Black Pride provides sense of community in tumultuous times

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Black Pride provides sense of community in tumultuous times

Photo courtesy of Tony Christon-Walker

Photo courtesy of Tony Christon-Walker

Photo courtesy of Tony Christon-Walker

Photo courtesy of Tony Christon-Walker

Desi Gillespie | @DesiGillespie1, Staff Reporter

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The Birmingham Black Pride festival took place over four days last week. Celebrating LGBTQ people of color across the state, the community welcomed any and all people who wished to join in their festivities and programs.

Dominique Jackson’s Saturday morning seminar encouraged strangers to switch seats and find people they didn’t know. They held hands. They said, “I love you.” They hugged one another, and no one had to justify anything to anyone. Pride takes many different forms, but this show of unity was a special one for those gathered that morning. 

Jackson, the transgender actress who plays Elektra in the FX series Pose, spoke to those attending Birmingham Black Pride’s Empowerment Conference. She emphasized the need for trans support from the larger LGBTQ community, as well as the need for supporting and protecting trans sex workers.

“Trans people are constantly sexualized and fetishized by privileged communities,” Jackson said. “We are treated as objects to be used, abused, and even disposed of, not treated as men and women like anyone else.”

Birmingham Black Pride (BBP) was developed as a racially focused addition to Pride Month for Alabamians. Separate from Central Alabama Pride’s (CAP) Pride Month activities, the event was created to highlight the additional challenges LGBTQ people of color can face. BBP’s founders described being blown off by the CAP board during the planning stages over the last few years, leading to the creation of their own event.

“I’m not sure how much it was intentional, but white people have a way of thinking they can plan something and have it just fit everybody,” BBP co-founder Tony Christion-Walker said. “They may have a party and not play any music like rap or hip-hop because they don’t want black people to show up… A lot of white gays think they can’t be racist, but they still can be. There weren’t even any black people on the Central Alabama Pride board until this past year.”

Christion-Walker and several other BBP board members and volunteers work at AIDS Alabama, a nonprofit that supports those living HIV-positive and works to prevent the spread of the virus. These connections aided organizers in finding community sponsors for BBP’s many events.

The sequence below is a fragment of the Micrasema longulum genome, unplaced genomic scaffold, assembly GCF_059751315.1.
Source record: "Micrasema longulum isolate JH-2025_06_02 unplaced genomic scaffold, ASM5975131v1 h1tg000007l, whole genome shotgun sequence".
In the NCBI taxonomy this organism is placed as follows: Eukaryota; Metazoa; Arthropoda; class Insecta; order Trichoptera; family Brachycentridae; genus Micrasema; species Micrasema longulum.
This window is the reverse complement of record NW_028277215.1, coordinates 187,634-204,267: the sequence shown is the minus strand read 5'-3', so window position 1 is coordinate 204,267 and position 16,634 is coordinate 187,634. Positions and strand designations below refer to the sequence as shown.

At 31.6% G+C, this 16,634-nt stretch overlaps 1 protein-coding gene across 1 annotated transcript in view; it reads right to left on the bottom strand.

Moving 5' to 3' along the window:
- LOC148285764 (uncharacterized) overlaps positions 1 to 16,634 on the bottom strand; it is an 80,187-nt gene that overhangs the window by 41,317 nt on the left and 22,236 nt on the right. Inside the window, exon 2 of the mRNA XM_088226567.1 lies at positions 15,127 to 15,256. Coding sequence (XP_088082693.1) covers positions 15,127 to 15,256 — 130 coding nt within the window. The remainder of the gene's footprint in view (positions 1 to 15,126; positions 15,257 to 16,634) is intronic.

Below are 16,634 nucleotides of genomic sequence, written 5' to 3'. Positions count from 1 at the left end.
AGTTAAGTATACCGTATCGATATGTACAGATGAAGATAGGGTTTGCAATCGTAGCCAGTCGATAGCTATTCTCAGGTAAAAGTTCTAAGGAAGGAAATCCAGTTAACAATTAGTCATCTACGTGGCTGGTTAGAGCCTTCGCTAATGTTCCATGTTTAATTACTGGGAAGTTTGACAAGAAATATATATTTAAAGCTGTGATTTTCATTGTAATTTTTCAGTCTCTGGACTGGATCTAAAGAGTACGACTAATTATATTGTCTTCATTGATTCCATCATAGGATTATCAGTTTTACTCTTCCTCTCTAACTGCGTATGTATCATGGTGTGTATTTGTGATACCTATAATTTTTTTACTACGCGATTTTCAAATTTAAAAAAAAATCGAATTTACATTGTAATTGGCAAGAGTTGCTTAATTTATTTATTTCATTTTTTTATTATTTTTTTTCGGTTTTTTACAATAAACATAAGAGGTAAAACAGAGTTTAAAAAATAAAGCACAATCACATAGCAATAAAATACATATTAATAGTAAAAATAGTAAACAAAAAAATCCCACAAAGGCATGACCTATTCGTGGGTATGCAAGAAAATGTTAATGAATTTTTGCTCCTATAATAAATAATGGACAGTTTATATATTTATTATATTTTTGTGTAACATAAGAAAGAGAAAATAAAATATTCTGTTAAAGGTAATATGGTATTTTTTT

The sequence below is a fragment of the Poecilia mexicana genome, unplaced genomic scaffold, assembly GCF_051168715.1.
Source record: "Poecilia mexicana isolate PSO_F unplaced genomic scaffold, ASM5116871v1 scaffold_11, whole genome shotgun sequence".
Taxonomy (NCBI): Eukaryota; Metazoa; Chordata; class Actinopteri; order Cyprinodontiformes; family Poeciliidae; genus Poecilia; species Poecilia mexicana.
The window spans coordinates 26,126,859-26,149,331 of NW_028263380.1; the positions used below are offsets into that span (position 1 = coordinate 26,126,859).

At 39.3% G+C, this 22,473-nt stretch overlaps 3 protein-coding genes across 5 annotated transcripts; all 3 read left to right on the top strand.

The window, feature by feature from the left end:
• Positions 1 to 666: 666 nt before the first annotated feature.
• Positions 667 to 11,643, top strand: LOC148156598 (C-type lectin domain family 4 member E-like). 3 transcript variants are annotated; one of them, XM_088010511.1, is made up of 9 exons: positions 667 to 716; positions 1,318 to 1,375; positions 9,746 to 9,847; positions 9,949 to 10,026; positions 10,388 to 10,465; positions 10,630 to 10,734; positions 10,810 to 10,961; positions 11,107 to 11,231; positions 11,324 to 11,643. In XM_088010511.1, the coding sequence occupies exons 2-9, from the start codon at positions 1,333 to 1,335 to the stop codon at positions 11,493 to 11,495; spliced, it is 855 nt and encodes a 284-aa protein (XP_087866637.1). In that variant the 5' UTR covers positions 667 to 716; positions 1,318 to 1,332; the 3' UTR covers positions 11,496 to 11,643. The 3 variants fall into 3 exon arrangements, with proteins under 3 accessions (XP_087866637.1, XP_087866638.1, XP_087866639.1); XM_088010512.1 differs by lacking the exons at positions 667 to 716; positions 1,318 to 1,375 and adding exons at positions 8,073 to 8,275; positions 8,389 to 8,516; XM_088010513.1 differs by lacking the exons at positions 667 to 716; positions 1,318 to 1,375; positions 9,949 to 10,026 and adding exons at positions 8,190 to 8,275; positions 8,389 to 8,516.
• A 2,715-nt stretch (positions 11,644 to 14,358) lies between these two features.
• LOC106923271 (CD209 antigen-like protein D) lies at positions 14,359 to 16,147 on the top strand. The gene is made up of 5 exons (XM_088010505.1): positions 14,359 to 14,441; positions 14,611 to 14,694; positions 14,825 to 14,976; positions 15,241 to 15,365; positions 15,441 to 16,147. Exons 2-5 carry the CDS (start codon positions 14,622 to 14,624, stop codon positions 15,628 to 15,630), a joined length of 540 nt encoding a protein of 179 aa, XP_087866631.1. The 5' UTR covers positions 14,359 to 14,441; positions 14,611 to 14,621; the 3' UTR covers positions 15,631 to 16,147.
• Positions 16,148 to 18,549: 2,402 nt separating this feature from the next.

“We found allies in several national and local companies that wanted us to have a voice,” Christion-Walker said. “The LGBTQ Fund [of Greater Birmingham] always tries to find money to support the community, and ViiV Healthcare gave us a substantial sponsorship this year, even greater than last year. And of course we pay the venues where we hold our events, but they also give us really good deals.”

The opening awards banquet on Friday honored local LGBTQ advocates, activists and allies in a formal dinner setting. Emcee Quentin Bell received the Gamechanger award for healthcare and visibility activism. Bell, a local trans man, was Alabama’s featured Pride Activist of 2019.

There were somber moments at the banquet despite the celebratory atmosphere. Local pansexual poet Qadira Miner performed a poem memorializing Nigel Shelby, a gay black Huntsville high school student who took his own life earlier this year. Neo-soul and jazz artist Ashley Sankey also brought her craft to the banquet with a song commemorating the efforts of the BBP’s community. It was during these moments that the gathered crowd appeared the most united.

“I think this is just a safe space for people,” Nicholas Reese, a UA senior majoring in vocal performance, said. “I don’t think there are enough safe spaces in society that deal with sexuality and anything that comes with that. [BBP] provides a place where people can come and not only be sure they will be accepted, but also know there won’t be any repercussions outside of this space. It really provides a nice sense of family for a lot of people.”

In addition to the celebration, several speakers presented seminars at the educational Empowerment Conference on Saturday morning. Guests spoke on LGBTQ spirituality, self-love, HIV prevention and supporting trans men and women of color.

“Churches have become like businesses in our culture, and like many businesses, they only become queer-friendly when it suits their interests,” Dr. David Barnhart, pastor of St. Junia United Methodist Church, said. “For a lot of people, it’s just a matter of finding a church that affirms them … But the early church met in homes, with no big programs or buildings, and that’s a real option for queer people of color today. If you’ve got just one other person that has your back, you meet together and you pray for each other, then you’ve got a church.”

Several parties were held in addition to the banquet, and a house picnic closed the festival on Sunday. But the festival did experience some growing pains in late starts and last-minute adjustments. Friday’s awards banquet was more than 30 minutes behind schedule, and the program had to be amended to keep the dinner timely. The same problem occurred at the Empowerment Conference, both events being the only ones where time was an important factor. 

However, the BBP fulfilled a need for a pride representative of people of color. People of all races, orientations and identities were welcome at every event. The BBP board successfully created and celebrated a tight-knit community with no distinctions.